3.2. Contextualising Liveability in Diverse Contexts

The concept of liveability and applying it across diverse contexts was of interest for all partnering organisations. For example, liveability was already a feature in each partner’s strategic plans (e.g., 2015–2019 Victorian Public Health and Wellbeing Plan) or existing work programs [12,17,36,37,38]. Similarly, strong commitment to progressing the SDGs and targets was reported across partnering organisations as being important for framing this partnership. Shared challenges related to management of urbanisation and population growth. For Melbourne-based partners, understanding how liveability concepts could be contextualised and applied to settings other than metropolitan Australia was important. When the partnership commenced in 2017, the Centre for Urban Research was in the process of developing spatial liveability indicators for Australia’s 21 largest cities, advancing previous work undertaken for Australia’s capital cities [39]. Partners identified that having indicators available beyond urban Australia, and developing the methods to construct these, were important outcomes for guiding their own work programs. Consequently, the methods developed through this capacity-building partnership directly informed the creation of spatial liveability indicators that were subsequently applied to regional cities of Victoria [40,41,42,43,44], and Australia [18]. In turn, these indicators have been used to inform VicHealth and Department of Health and Human Services strategies. From the Cities Programme perspective, this partnership provided a case study to share knowledge with other cities from middle-income countries that form part of the Cities Programme network. In addition, because this was the first in-depth liveability indicator partnership focusing on the SDGs and localised in Southeast Asia, information was also shared with a range of organisations working within the East Asia-Pacific region. These included Thai Health, The Asia Foundation, and the UN Centre for Regional Development.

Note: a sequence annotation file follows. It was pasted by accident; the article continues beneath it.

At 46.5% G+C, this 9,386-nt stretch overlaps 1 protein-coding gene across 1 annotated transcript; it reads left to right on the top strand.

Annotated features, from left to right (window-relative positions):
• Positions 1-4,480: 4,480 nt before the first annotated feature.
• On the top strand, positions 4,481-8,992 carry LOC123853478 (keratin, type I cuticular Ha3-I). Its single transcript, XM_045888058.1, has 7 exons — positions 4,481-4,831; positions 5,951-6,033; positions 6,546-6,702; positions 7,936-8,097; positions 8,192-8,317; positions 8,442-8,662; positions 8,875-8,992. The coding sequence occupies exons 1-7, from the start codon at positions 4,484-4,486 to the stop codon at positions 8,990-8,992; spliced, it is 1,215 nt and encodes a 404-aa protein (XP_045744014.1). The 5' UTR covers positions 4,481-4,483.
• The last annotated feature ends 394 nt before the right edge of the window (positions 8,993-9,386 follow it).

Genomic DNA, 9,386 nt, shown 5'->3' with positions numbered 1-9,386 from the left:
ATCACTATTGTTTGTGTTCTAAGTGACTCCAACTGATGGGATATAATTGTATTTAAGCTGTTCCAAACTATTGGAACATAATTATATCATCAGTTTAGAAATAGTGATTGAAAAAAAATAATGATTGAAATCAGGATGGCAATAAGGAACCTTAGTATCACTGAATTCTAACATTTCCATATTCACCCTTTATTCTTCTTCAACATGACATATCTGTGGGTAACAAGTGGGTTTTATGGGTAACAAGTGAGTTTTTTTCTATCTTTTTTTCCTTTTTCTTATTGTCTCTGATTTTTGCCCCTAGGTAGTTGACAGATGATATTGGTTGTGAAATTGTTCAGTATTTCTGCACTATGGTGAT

3.3. Opportunities for Reciprocal Learning and Knowledge Exchange